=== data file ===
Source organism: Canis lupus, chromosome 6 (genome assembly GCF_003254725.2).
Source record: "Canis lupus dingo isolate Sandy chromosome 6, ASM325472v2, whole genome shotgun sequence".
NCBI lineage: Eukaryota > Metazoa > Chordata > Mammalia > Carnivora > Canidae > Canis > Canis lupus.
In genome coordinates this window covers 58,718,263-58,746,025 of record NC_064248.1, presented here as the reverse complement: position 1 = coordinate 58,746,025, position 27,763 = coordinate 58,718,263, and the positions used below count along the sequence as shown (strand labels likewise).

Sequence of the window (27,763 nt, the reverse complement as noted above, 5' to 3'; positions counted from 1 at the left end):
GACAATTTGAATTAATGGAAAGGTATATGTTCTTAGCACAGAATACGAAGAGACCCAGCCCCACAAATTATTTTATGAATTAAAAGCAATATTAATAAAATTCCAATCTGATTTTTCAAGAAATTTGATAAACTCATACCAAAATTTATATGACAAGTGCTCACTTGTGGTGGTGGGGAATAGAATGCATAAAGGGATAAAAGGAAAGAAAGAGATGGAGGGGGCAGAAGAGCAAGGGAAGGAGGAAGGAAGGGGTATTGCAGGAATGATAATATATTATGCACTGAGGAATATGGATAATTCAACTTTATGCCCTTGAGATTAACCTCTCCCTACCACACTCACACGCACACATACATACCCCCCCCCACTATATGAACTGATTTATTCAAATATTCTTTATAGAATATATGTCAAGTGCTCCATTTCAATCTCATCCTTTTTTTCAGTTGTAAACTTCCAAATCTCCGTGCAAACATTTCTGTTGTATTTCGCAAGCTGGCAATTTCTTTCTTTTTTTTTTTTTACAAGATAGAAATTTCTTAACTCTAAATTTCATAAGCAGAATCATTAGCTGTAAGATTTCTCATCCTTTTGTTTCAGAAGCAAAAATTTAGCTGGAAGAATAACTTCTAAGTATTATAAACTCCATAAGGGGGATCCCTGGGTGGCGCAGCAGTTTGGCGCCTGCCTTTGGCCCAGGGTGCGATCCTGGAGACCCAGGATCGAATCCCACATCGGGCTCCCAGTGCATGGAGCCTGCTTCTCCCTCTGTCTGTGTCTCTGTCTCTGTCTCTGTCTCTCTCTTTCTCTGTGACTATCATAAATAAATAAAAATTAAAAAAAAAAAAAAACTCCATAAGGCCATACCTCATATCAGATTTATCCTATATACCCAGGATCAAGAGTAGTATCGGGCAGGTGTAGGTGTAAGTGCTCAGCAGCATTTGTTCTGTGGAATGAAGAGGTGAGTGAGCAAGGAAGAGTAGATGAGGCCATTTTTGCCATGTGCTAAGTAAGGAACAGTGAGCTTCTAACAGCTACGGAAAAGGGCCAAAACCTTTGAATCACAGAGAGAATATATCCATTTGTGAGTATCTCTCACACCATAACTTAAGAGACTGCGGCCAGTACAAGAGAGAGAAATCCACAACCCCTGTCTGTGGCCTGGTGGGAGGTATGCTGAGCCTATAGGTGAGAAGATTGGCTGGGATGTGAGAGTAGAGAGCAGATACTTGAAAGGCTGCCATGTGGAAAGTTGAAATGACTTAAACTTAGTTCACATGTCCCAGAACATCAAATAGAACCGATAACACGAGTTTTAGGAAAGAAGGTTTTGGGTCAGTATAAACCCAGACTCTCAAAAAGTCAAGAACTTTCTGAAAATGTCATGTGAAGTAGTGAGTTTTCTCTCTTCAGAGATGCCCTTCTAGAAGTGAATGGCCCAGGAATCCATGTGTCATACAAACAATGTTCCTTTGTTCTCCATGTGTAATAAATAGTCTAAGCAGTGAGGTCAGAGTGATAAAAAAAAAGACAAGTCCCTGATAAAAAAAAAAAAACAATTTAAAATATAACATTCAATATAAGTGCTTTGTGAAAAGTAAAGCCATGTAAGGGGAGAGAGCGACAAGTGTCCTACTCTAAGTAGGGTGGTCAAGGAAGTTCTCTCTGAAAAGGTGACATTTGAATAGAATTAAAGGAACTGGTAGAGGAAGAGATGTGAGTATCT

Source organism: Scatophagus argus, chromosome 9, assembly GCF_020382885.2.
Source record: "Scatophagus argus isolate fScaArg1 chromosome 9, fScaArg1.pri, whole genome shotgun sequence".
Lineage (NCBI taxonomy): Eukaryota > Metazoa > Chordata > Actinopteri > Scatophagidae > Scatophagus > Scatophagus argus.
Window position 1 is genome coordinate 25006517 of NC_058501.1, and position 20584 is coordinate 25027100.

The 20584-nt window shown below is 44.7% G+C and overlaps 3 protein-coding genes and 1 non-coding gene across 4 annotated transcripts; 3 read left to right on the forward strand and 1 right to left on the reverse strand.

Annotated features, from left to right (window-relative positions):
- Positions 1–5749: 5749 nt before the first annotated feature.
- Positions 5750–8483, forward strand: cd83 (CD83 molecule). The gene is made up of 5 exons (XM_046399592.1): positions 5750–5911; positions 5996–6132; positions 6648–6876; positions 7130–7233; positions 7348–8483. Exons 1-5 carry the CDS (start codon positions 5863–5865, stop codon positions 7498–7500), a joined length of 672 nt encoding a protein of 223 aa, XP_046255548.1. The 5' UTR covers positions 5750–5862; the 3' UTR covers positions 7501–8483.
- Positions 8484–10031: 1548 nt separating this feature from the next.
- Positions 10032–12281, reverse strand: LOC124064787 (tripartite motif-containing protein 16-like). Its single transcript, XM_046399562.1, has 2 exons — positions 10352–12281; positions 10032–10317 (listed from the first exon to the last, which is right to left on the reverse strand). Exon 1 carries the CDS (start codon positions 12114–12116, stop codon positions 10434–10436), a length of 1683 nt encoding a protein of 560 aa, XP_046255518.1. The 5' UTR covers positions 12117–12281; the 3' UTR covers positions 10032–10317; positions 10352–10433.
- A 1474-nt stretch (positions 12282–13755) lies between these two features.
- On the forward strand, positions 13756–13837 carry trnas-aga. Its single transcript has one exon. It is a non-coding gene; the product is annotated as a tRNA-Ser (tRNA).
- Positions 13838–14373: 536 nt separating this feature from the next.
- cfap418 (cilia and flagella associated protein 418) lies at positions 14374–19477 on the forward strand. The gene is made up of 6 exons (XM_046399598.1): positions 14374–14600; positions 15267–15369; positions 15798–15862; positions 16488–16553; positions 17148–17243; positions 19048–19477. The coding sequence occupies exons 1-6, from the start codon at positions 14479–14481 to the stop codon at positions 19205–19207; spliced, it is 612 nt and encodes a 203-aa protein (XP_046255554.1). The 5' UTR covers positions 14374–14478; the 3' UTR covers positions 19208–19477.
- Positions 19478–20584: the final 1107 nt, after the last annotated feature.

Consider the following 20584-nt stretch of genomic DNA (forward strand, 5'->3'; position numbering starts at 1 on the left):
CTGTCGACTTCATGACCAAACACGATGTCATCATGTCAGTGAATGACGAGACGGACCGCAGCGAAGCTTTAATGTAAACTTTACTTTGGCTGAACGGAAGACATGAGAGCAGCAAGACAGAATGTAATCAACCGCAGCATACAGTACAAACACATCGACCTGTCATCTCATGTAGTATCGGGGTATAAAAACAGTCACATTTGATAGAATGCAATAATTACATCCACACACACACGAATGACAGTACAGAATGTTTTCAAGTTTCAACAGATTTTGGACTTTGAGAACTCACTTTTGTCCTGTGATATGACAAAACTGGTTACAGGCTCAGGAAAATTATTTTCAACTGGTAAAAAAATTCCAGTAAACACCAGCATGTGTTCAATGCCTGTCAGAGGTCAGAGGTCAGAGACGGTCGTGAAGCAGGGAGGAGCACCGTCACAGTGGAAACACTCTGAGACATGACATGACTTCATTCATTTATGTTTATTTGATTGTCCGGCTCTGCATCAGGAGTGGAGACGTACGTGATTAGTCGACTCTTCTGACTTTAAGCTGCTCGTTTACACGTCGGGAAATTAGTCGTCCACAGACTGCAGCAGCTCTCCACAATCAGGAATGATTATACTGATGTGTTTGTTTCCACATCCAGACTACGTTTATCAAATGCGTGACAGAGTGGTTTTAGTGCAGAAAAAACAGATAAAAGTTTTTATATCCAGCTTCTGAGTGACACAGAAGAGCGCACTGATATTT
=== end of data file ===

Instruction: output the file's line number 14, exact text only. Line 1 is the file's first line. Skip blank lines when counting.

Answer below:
- Positions 5750–8483, forward strand: cd83 (CD83 molecule). The gene is made up of 5 exons (XM_046399592.1): positions 5750–5911; positions 5996–6132; positions 6648–6876; positions 7130–7233; positions 7348–8483. Exons 1-5 carry the CDS (start codon positions 5863–5865, stop codon positions 7498–7500), a joined length of 672 nt encoding a protein of 223 aa, XP_046255548.1. The 5' UTR covers positions 5750–5862; the 3' UTR covers positions 7501–8483.